Among the goose necks with space aged handles, giant "restaurant style" pull downs, and weird looking monolith lever based devices, nothing looked even remotely appropriate for our home. Don't even get me started on the price tags. Our bargain faucet 10 years ago set us back about $50, today you can't get out of the aisle for less than $112! I think they are charging extra for all of the ugly they've successfully added to the products.
Defeated, I opted to venture to the parts and supplies aisle in the hopes I'd be able to find a replacement for the mangled and random O-ring I had removed from the innards of our faltering little faucet-that-could.
As I rounded the corner and entered the aisle I saw four other members of the nomadic Sunday shoppers in the barren desert of the big box aisles. All surely there for similar purposes as I. There they stood, futilely studying the backs of the packages they happened to be holding, trying in vain to understand the various instructions scribbled on the back of the box, instructions which appear at first blush to be written for the the layman, but upon reading are so obviously intended only for the Illuminati or those that have endured the "3rd degree." The pensive looks on their faces all said the same "Will this work in my case? Will this fix my problem? Will this make my wife happy?" Alone in their respective areas, united in their silence, defiant in the face of failure, we were all slaves to the big box inventory.
I found the prerequisite pegboard stacked with little plastic package after little plastic package of washers, nuts, O-rings, and trinkets. All items with a random purpose, all with an intended home, but none meeting the exacting dimensions of the worn and crooked O-ring I had removed from our fountain of a faucet.
As is the law of big box land, I found a store tag for the O-ring we needed, but a blank stock position just below. All other items were fully stocked, but this one item, the one that we absolutely required, was glaringly absent.
I fumbled around the other in stock items, searching desperately for an errantly placed box of O-rings lurking in an unsuspecting location. Nearly giving up hope and thinking back on where I had seen the 5 gallon buckets, knowing that was fast becoming my future, my salvation was presented when I stumbled on what appeared to be the last and only box of #17 O-rings in the store, and perhaps, on the planet.
With bounty in hand I turned and nodded to my nomadic shopping partners, with whom I'd formed a silent bond. Bidding them a head cock loaded with a fond farewell and wishes of good home improvement fortune, I whisked the packet of O-rings to the self checkout. I resisted the siren call of free paint samples knowing I had
pushed my luck too far with that venture in the past, and instead focused on my task at hand, hopeful the little rubber doodads I had selected would work in our particular situation.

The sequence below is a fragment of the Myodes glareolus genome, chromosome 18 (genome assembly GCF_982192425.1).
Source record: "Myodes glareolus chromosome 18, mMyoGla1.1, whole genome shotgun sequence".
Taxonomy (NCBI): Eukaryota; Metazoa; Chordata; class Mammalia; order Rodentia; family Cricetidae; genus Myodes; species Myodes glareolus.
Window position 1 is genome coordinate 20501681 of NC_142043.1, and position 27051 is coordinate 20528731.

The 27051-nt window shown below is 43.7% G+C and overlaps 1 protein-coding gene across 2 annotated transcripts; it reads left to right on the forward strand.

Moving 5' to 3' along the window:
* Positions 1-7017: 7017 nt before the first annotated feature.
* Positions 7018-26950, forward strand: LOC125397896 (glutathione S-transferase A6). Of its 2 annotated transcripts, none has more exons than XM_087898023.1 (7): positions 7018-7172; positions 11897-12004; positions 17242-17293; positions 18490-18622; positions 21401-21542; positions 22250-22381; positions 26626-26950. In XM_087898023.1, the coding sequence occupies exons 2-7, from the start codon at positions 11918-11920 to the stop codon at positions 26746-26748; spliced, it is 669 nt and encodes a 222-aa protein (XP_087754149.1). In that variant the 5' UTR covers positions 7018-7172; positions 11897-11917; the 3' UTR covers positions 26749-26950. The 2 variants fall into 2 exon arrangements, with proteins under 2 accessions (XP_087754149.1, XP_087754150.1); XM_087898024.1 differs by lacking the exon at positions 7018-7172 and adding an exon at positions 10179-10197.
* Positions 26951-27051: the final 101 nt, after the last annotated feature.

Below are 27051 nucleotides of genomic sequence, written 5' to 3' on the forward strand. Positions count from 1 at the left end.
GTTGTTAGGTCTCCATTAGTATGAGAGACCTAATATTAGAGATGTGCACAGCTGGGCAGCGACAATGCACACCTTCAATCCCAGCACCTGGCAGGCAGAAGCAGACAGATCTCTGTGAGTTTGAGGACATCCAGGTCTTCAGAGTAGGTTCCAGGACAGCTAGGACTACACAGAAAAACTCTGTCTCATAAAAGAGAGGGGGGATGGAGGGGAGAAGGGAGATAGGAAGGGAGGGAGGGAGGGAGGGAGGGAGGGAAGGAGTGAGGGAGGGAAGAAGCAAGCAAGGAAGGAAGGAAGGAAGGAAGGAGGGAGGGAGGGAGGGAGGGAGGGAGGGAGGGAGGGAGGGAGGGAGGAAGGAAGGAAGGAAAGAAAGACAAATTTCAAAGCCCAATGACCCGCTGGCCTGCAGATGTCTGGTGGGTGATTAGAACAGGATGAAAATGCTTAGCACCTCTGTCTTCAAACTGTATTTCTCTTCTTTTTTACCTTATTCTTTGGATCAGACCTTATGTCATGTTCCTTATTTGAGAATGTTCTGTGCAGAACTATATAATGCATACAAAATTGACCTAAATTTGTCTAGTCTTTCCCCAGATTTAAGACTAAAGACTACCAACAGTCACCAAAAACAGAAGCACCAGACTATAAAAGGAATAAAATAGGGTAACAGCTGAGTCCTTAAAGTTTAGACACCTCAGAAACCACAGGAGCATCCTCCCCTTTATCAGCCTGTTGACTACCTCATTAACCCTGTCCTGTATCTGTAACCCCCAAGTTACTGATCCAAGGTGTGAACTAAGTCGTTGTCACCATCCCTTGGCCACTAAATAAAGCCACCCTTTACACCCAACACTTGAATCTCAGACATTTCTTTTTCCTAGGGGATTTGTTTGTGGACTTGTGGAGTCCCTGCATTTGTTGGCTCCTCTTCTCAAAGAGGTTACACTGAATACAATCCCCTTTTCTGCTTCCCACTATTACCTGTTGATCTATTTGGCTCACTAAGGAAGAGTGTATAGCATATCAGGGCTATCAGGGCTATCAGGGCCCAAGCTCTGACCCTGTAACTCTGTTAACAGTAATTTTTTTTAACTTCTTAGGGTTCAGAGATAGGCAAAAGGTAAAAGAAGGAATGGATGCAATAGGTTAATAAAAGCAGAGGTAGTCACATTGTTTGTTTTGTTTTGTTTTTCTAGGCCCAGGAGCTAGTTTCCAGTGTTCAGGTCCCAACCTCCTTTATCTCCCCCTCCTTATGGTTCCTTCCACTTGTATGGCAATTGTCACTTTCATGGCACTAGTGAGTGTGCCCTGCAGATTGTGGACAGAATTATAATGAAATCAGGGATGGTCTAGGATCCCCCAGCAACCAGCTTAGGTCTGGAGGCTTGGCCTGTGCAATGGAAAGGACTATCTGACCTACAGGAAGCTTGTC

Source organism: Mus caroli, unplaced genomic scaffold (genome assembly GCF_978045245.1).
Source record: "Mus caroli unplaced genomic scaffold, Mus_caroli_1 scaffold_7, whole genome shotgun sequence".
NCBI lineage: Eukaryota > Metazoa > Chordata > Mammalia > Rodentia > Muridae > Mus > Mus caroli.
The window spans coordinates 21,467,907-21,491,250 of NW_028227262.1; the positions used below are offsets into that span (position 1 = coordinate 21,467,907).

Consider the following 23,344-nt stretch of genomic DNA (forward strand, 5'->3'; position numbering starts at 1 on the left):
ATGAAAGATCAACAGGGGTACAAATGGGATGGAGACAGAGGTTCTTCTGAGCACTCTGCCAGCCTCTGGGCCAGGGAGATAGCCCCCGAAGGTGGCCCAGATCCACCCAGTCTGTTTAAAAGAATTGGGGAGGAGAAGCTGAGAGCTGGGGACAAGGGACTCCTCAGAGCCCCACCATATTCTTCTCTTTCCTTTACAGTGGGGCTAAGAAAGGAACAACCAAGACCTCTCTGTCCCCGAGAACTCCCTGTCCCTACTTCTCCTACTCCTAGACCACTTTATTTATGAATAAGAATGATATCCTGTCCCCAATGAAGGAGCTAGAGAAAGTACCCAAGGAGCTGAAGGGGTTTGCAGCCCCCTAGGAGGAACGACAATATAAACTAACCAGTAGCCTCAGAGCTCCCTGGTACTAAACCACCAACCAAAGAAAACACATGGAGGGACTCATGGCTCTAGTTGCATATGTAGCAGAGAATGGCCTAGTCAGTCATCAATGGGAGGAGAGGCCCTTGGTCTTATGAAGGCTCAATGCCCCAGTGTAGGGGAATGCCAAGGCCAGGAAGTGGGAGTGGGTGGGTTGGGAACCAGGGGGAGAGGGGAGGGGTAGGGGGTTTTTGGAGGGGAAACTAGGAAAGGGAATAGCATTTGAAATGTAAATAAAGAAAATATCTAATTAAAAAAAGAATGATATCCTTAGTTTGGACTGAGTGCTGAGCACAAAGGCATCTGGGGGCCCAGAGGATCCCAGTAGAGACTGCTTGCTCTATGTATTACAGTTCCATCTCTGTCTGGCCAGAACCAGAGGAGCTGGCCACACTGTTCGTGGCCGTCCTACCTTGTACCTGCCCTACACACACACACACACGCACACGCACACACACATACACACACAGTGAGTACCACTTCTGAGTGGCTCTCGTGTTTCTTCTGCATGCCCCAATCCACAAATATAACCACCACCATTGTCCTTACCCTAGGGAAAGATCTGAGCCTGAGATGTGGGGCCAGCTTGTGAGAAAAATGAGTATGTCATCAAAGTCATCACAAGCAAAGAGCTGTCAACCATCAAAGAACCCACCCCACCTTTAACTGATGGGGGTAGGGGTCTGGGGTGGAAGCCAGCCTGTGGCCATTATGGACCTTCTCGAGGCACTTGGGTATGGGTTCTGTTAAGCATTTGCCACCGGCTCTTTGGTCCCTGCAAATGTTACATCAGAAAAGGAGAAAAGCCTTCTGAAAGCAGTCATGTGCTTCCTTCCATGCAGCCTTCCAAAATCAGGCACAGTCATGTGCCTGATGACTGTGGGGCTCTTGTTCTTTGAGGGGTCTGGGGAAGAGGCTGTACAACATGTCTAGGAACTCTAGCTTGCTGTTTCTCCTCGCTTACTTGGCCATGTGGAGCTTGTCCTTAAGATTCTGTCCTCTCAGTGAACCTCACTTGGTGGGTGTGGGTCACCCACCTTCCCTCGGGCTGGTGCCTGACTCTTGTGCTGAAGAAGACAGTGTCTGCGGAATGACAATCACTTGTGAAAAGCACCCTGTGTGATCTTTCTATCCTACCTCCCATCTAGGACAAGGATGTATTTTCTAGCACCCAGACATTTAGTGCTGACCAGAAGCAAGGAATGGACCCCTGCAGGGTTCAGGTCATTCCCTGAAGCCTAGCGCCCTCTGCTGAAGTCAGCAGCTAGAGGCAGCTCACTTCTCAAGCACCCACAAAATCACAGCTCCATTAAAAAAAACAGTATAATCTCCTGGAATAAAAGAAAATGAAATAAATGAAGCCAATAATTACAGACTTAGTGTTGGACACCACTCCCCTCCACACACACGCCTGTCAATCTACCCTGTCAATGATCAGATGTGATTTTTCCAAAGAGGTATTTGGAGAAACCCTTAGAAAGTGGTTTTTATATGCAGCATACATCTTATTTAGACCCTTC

When I arrived home I nervously begin my 30 second fix. The new O-rings were decidedly of a thicker variety than the old one, but was this because the old one had decayed over time, or was it because the new ones were simply the wrong size? Oh how I hoped it was the earlier of the two scenarios.
I packed the O-ring into the barren faucet spout and re-secured the faucet neck and hope for the best possible results. The moment of truth had arrived. I nervously proceeded with caution as I expected to watch as the first twist of the would undoubtedly result in a torrent of water sprayed like a fire hose all over the room. Flashes of devolving into the depths of hoarding flashed before my eyes. Grotesque visions of Wendy and I standing in front of our home as our life's possessions are carelessly tossed into an industrial sized dumpster, our toothless mouths agape. The images that ran through my head quickly faded as the water flowed only from the faucet's intended spout, rather than from the base.
Ah-ha!!! Success! I would be able to do dishes once again! We would not be relegated to the train wreck of reality TV. People would not have the opportunity to watch our horrid lives through the fingers of their hands covering their eyes. We were once again victorious in this "Battle of O-ring" in our DIY war! Victory was ours!!!
As I laid my head on my pillow knowing that I would fight another day in our DIY war, I reflected on the events of the day, and how much differently they could have played out. What would have happened if the O-ring had not fit? How would we have done dishes? What would our home have looked like after another month of a kitchen faucet that was essentially non-functioning? Then I remembered that our gutter downspout is still a flexible dryer vent hose, we still have storm windows partially completed, our guest bed's box spring mattress sits directly on the floor, and our master bathroom remains a distant mirage of water in this barren Sahara of home improvement. My mind wandered, my eyelids grew heavy, and I drifted off to sleep thinking of the battles in our DIY war we had yet to fight, worried we might not be victorious in the future.